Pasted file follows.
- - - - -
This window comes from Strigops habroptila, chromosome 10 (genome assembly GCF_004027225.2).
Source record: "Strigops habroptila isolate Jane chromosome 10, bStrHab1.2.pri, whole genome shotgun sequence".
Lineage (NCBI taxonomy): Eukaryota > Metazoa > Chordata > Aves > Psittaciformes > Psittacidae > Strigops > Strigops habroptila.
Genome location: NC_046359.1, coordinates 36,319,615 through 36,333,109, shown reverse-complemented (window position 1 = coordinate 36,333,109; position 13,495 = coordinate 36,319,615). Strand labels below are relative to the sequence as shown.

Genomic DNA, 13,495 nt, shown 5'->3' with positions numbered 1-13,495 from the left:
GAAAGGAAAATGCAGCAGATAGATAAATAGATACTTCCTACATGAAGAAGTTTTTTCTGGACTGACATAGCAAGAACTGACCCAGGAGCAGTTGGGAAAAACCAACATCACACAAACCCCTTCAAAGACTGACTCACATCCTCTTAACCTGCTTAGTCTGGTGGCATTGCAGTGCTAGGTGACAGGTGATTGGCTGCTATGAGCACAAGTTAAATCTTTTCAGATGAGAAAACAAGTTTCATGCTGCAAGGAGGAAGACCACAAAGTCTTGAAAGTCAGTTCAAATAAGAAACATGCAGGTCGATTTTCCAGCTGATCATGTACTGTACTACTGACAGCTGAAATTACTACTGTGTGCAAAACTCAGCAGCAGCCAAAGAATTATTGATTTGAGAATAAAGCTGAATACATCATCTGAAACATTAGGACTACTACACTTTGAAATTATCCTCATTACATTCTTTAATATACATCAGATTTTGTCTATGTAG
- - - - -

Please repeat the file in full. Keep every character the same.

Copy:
This window comes from Strigops habroptila, chromosome 10 (genome assembly GCF_004027225.2).
Source record: "Strigops habroptila isolate Jane chromosome 10, bStrHab1.2.pri, whole genome shotgun sequence".
Lineage (NCBI taxonomy): Eukaryota > Metazoa > Chordata > Aves > Psittaciformes > Psittacidae > Strigops > Strigops habroptila.
Genome location: NC_046359.1, coordinates 36,319,615 through 36,333,109, shown reverse-complemented (window position 1 = coordinate 36,333,109; position 13,495 = coordinate 36,319,615). Strand labels below are relative to the sequence as shown.

Genomic DNA, 13,495 nt, shown 5'->3' with positions numbered 1-13,495 from the left:
GAAAGGAAAATGCAGCAGATAGATAAATAGATACTTCCTACATGAAGAAGTTTTTTCTGGACTGACATAGCAAGAACTGACCCAGGAGCAGTTGGGAAAAACCAACATCACACAAACCCCTTCAAAGACTGACTCACATCCTCTTAACCTGCTTAGTCTGGTGGCATTGCAGTGCTAGGTGACAGGTGATTGGCTGCTATGAGCACAAGTTAAATCTTTTCAGATGAGAAAACAAGTTTCATGCTGCAAGGAGGAAGACCACAAAGTCTTGAAAGTCAGTTCAAATAAGAAACATGCAGGTCGATTTTCCAGCTGATCATGTACTGTACTACTGACAGCTGAAATTACTACTGTGTGCAAAACTCAGCAGCAGCCAAAGAATTATTGATTTGAGAATAAAGCTGAATACATCATCTGAAACATTAGGACTACTACACTTTGAAATTATCCTCATTACATTCTTTAATATACATCAGATTTTGTCTATGTAG